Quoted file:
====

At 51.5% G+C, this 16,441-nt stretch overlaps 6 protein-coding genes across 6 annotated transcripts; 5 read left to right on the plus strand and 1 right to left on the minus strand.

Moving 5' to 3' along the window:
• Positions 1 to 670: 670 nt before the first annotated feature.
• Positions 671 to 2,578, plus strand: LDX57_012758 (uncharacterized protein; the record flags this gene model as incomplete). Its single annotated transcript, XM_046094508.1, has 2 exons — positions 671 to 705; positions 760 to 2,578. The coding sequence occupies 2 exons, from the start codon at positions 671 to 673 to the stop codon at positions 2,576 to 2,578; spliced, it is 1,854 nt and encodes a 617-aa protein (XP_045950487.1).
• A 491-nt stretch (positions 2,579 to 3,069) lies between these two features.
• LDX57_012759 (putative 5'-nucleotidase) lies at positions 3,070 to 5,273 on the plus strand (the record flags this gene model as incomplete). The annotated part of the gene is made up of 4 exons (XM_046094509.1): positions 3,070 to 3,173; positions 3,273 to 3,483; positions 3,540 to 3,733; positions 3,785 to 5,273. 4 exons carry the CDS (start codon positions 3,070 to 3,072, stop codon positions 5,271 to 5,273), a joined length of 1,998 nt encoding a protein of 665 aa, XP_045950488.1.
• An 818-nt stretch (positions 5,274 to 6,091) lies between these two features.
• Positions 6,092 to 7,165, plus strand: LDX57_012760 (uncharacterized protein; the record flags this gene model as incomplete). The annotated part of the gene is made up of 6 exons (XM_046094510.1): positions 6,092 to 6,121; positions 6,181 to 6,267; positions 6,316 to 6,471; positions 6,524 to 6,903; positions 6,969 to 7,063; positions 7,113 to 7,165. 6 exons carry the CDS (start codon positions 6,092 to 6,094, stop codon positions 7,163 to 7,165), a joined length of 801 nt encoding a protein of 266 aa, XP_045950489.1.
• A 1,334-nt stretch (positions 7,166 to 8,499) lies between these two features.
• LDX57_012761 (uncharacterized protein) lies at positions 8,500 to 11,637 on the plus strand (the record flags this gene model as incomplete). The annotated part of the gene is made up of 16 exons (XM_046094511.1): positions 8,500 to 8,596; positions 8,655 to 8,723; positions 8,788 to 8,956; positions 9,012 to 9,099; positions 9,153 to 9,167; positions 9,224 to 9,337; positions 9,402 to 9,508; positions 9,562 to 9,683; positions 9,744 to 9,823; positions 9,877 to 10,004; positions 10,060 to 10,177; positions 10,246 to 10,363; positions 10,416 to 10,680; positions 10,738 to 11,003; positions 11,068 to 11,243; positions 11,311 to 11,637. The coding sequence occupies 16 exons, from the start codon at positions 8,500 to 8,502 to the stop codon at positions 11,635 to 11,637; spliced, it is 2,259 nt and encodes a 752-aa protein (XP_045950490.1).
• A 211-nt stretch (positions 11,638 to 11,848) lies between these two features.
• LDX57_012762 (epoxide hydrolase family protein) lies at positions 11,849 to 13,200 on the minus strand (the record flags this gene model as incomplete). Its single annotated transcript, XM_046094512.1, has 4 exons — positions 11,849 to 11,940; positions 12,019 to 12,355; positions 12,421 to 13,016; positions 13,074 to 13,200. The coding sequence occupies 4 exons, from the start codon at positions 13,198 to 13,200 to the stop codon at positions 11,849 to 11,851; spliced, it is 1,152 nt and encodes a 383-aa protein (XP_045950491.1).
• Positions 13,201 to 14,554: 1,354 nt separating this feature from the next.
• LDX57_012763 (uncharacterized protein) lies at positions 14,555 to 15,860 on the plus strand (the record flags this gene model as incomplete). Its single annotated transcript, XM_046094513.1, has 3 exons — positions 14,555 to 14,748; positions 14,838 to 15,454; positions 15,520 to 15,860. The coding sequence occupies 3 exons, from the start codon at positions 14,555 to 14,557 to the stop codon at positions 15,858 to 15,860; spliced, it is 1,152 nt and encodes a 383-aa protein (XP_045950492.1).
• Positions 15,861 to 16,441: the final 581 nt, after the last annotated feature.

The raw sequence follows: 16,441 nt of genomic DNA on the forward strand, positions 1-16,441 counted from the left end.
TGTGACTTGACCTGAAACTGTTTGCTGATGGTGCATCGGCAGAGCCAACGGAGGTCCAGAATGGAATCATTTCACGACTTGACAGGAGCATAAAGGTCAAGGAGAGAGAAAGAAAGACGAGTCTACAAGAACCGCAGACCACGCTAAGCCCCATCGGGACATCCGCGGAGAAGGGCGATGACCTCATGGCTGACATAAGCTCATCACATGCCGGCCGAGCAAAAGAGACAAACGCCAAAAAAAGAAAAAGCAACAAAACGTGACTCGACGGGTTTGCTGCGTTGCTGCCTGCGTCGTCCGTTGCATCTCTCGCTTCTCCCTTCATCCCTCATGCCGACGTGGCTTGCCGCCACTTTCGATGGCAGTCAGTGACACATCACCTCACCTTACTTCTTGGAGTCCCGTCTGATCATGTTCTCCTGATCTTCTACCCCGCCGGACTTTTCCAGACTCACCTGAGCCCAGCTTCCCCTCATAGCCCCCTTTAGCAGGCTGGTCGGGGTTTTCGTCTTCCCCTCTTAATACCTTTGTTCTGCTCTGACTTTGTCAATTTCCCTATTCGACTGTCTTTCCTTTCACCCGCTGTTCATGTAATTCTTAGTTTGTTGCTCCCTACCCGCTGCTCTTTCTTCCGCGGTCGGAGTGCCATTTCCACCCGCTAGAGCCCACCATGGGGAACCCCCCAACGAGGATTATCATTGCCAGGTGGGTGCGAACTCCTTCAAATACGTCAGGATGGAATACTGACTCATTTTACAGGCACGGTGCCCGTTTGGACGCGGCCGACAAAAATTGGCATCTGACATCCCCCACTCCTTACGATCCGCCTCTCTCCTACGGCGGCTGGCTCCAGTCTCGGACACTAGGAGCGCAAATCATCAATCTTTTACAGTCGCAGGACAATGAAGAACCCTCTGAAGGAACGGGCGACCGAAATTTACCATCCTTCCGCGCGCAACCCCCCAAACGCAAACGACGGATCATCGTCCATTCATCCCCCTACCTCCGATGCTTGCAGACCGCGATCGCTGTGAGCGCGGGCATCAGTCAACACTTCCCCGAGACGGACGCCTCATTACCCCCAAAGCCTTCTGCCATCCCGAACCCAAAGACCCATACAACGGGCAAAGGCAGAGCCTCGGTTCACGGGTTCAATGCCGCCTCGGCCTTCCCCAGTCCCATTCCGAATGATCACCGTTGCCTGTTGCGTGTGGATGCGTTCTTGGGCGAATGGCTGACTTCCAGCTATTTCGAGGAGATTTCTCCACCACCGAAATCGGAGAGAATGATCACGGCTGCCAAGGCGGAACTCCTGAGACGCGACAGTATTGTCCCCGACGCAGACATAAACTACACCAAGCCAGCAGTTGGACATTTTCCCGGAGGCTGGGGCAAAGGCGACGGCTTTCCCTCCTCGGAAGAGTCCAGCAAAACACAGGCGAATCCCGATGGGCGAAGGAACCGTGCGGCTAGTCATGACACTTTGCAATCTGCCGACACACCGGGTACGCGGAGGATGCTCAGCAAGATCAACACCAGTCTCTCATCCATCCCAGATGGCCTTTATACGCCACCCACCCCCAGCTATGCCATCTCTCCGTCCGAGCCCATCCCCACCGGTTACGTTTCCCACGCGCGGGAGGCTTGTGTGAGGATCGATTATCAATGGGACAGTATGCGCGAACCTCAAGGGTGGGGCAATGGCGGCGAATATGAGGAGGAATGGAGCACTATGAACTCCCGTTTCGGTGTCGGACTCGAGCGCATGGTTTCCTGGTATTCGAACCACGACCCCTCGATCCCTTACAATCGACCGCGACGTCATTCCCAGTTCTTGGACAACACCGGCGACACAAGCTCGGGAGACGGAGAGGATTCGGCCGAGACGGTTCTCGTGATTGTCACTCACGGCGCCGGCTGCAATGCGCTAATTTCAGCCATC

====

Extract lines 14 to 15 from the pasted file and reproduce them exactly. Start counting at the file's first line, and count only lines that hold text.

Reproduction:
• LDX57_012763 (uncharacterized protein) lies at positions 14,555 to 15,860 on the plus strand (the record flags this gene model as incomplete). Its single annotated transcript, XM_046094513.1, has 3 exons — positions 14,555 to 14,748; positions 14,838 to 15,454; positions 15,520 to 15,860. The coding sequence occupies 3 exons, from the start codon at positions 14,555 to 14,557 to the stop codon at positions 15,858 to 15,860; spliced, it is 1,152 nt and encodes a 383-aa protein (XP_045950492.1).
• Positions 15,861 to 16,441: the final 581 nt, after the last annotated feature.